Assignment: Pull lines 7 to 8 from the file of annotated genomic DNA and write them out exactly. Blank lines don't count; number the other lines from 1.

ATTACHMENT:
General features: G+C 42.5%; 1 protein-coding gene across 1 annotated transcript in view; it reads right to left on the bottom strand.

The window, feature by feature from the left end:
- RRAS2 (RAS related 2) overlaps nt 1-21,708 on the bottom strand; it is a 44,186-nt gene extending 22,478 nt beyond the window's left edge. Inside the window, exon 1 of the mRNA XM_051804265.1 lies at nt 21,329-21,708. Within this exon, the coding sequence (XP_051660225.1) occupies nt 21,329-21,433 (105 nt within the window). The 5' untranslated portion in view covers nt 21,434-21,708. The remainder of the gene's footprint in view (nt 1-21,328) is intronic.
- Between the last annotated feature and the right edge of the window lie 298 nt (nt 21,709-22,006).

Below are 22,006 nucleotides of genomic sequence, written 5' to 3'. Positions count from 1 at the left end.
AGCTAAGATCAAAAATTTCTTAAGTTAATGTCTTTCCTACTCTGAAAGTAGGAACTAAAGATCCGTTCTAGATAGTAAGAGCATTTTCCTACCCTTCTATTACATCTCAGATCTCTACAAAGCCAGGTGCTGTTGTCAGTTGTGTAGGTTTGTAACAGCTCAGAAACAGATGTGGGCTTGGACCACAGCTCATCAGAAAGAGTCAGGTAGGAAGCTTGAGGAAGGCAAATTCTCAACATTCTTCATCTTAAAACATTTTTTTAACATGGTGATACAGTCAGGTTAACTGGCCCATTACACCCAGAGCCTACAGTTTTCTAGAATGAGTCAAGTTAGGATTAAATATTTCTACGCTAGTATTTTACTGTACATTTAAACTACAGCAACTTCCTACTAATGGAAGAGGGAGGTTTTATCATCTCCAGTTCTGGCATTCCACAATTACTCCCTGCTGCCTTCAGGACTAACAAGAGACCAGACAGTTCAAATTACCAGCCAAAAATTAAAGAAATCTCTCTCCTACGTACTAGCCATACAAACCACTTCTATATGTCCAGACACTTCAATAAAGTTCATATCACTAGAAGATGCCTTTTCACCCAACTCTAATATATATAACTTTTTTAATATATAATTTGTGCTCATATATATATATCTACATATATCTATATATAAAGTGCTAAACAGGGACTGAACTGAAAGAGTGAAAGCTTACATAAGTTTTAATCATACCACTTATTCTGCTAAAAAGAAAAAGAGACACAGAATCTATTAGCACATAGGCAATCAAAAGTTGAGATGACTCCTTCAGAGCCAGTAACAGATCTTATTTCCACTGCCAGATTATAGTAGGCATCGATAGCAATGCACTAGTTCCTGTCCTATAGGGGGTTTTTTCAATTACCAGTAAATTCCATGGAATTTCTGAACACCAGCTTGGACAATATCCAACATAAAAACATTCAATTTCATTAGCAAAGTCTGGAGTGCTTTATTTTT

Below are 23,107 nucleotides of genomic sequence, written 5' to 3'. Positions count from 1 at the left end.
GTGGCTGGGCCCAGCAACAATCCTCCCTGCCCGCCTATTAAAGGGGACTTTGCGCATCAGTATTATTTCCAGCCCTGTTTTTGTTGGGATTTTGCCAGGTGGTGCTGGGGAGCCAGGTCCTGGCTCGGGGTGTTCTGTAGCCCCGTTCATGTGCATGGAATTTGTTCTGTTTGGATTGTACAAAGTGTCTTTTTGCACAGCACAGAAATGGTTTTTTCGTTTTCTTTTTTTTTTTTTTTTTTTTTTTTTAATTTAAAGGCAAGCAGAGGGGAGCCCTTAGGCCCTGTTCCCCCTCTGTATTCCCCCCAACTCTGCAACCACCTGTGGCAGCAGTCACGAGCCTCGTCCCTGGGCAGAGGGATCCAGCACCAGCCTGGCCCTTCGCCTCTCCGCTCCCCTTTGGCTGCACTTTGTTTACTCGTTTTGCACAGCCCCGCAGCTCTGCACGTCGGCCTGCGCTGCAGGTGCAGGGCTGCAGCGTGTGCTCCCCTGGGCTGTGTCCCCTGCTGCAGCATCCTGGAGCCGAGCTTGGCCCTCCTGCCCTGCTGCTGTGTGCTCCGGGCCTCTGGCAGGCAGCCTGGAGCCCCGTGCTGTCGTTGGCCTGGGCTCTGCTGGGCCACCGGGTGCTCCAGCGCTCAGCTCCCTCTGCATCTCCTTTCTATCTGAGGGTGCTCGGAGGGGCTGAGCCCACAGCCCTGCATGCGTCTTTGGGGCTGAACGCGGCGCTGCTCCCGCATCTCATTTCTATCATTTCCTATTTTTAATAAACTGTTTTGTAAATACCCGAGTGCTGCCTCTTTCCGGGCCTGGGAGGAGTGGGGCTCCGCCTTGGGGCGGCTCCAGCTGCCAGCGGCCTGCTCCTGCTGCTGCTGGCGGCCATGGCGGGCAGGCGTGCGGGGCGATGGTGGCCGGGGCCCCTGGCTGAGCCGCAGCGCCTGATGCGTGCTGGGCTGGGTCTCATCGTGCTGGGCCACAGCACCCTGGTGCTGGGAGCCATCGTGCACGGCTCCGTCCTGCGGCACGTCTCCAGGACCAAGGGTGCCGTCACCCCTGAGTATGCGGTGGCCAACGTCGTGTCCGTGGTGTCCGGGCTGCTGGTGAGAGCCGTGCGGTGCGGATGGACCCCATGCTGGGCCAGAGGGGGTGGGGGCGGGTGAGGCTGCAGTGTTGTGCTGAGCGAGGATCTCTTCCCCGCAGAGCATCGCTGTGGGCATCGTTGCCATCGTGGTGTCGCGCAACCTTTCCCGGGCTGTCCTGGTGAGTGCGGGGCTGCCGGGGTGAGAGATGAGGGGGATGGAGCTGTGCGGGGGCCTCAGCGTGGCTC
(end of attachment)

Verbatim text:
Below are 23,107 nucleotides of genomic sequence, written 5' to 3'. Positions count from 1 at the left end.
GTGGCTGGGCCCAGCAACAATCCTCCCTGCCCGCCTATTAAAGGGGACTTTGCGCATCAGTATTATTTCCAGCCCTGTTTTTGTTGGGATTTTGCCAGGTGGTGCTGGGGAGCCAGGTCCTGGCTCGGGGTGTTCTGTAGCCCCGTTCATGTGCATGGAATTTGTTCTGTTTGGATTGTACAAAGTGTCTTTTTGCACAGCACAGAAATGGTTTTTTCGTTTTCTTTTTTTTTTTTTTTTTTTTTTTTTAATTTAAAGGCAAGCAGAGGGGAGCCCTTAGGCCCTGTTCCCCCTCTGTATTCCCCCCAACTCTGCAACCACCTGTGGCAGCAGTCACGAGCCTCGTCCCTGGGCAGAGGGATCCAGCACCAGCCTGGCCCTTCGCCTCTCCGCTCCCCTTTGGCTGCACTTTGTTTACTCGTTTTGCACAGCCCCGCAGCTCTGCACGTCGGCCTGCGCTGCAGGTGCAGGGCTGCAGCGTGTGCTCCCCTGGGCTGTGTCCCCTGCTGCAGCATCCTGGAGCCGAGCTTGGCCCTCCTGCCCTGCTGCTGTGTGCTCCGGGCCTCTGGCAGGCAGCCTGGAGCCCCGTGCTGTCGTTGGCCTGGGCTCTGCTGGGCCACCGGGTGCTCCAGCGCTCAGCTCCCTCTGCATCTCCTTTCTATCTGAGGGTGCTCGGAGGGGCTGAGCCCACAGCCCTGCATGCGTCTTTGGGGCTGAACGCGGCGCTGCTCCCGCATCTCATTTCTATCATTTCCTATTTTTAATAAACTGTTTTGTAAATACCCGAGTGCTGCCTCTTTCCGGGCCTGGGAGGAGTGGGGCTCCGCCTTGGGGCGGCTCCAGCTGCCAGCGGCCTGCTCCTGCTGCTGCTGGCGGCCATGGCGGGCAGGCGTGCGGGGCGATGGTGGCCGGGGCCCCTGGCTGAGCCGCAGCGCCTGATGCGTGCTGGGCTGGGTCTCATCGTGCTGGGCCACAGCACCCTGGTGCTGGGAGCCATCGTGCACGGCTCCGTCCTGCGGCACGTCTCCAGGACCAAGGGTGCCGTCACCCCTGAGTATGCGGTGGCCAACGTCGTGTCCGTGGTGTCCGGGCTGCTGGTGAGAGCCGTGCGGTGCGGATGGACCCCATGCTGGGCCAGAGGGGGTGGGGGCGGGTGAGGCTGCAGTGTTGTGCTGAGCGAGGATCTCTTCCCCGCAGAGCATCGCTGTGGGCATCGTTGCCATCGTGGTGTCGCGCAACCTTTCCCGGGCTGTCCTGGTGAGTGCGGGGCTGCCGGGGTGAGAGATGAGGGGGATGGAGCTGTGCGGGGGCCTCAGCGTGGCTC